Advent 1C 11/28/2021 Luke 2:25-36
David Lose is the Senior Pastor at Mount Olivet Lutheran Church in Minneapolis. In his weekly blog, “In the Meantime”, he wrote this: “the greatest challenge we face today is not the pandemic, or community unrest, or economic inequity, or the divisions among us, but fear.” He goes on to say that as serious and as troubling as all of these things are, fear is at the root of them. Fear is what drives all of these things. It always has and it always will.
Such is where we begin a new church liturgical year and the season of Advent. I like the way Eugene Peterson in his paraphrase of the Bible, called “The Message”, words the opening of our Gospel reading for today. This is how he puts it: “It will be like all hell has broken loose – sun, moon, stars, earth, and sea, all over the world in a panic, the wind knocked out of them by the threat of doom…” I don’t know about you, but this scene Jesus has painted in our minds is enough to scare me.
And here is what fear does; it causes us to turn in on ourselves. When we are afraid, we assume we will never have enough, and we look at those around us as a threat to our wellbeing and survival. Just look back to the early months of the pandemic when store shelves were empty because people, out of fear, started hording toilet paper and disinfectant sprays and wipes and all sorts of stuff. Fear hardens our hearts and darkens our vision and divides us, making it difficult to have any sense of community.
It seems, given all of the calamities and tragedies we are experiencing so often these days, that the level of fear among us is at an all-time high. I don’t remember a time in my life when the subversive undercurrent of fear has been so prevalent. As a matter of fact, I avoid following the news anymore because it always leaves me anxious and upset. Jesus is right when he says: “people will faint from fear and foreboding of what is coming upon the world.” I get that! I know what he is talking about.
It’s no wonder that the most common command in scripture is “Do not fear … do not be afraid … fear not.” More than 120 times in the Bible some angel or prophet or priest offers up these words from God. And if we are going to obey it … if we are going to stop being filled with fear; what are we going to replace it with?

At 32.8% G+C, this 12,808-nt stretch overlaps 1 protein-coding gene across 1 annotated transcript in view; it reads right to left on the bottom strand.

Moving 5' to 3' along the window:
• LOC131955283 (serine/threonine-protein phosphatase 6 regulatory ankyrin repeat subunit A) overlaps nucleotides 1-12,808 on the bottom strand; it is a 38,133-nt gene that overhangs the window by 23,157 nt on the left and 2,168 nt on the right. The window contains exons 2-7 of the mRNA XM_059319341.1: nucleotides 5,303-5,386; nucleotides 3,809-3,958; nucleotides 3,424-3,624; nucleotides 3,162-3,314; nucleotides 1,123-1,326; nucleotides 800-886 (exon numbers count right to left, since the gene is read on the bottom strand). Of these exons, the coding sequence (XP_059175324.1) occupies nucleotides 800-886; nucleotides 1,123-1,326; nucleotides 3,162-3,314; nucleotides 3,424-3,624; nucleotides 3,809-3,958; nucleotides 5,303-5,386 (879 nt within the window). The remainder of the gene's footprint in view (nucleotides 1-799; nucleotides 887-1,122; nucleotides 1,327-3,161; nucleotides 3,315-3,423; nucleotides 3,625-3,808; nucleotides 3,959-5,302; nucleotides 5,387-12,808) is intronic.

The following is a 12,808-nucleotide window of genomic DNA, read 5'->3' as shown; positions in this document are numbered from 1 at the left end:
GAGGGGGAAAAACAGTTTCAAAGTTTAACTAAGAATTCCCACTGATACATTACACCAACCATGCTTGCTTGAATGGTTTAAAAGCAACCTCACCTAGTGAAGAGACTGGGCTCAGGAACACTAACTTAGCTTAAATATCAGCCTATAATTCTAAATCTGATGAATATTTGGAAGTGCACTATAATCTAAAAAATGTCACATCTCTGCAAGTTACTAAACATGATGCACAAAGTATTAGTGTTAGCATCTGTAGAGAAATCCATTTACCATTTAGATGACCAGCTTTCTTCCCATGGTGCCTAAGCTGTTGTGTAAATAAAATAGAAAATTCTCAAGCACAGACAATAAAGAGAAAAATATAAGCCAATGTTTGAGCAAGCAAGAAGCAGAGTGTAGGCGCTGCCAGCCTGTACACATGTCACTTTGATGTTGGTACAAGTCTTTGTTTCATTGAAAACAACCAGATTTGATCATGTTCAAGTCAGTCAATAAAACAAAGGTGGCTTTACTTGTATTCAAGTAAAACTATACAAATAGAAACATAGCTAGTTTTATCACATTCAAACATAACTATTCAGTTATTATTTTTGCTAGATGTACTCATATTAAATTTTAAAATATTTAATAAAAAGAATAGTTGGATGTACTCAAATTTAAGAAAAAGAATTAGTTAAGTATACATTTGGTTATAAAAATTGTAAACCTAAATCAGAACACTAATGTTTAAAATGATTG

Jesus gives us the answer when he says: “Now when these things begin to take place, stand up and raise your heads.” I think what he really talking about here is hope. It takes hope to stand up when everyone else is hiding in fear. It takes hope to raise your head when people around you are ducking under the covers. It is a courageous kind of hope that stands up and raises its head to the promises that love wins and that forgiveness changes people and that there is a peace that surpasses all understanding. And it is in that hopeful confidence that we look at people and the world through God’s eyes of mercy and beauty and grace and model it as best we can before others.
This is how we begin Advent. We begin not in fear, but in hope. One of the pastors in our weekly study group was telling that she remembered learning at the seminary that the reason this ominous reading was chosen for the first Sunday of Advent back in the sixth century when the liturgical calendar was established was because there was an earthquake that devastated the community of one of the early church fathers. And the reason he wanted to use this reading was to help his people find hope in their desperate situation; pointing to the fact that it is in the midst of disaster that God draws near, and God’s redemption is at hand. Of course, after this reading was used for some time, it just became a tradition to read it on the first Sunday of Advent even though the immediate context has changed. But the fact is the overall state of the world has not. More than ever, we need to be alert to the sometimes, small ways that God moves among us and blesses us with goodness and hope.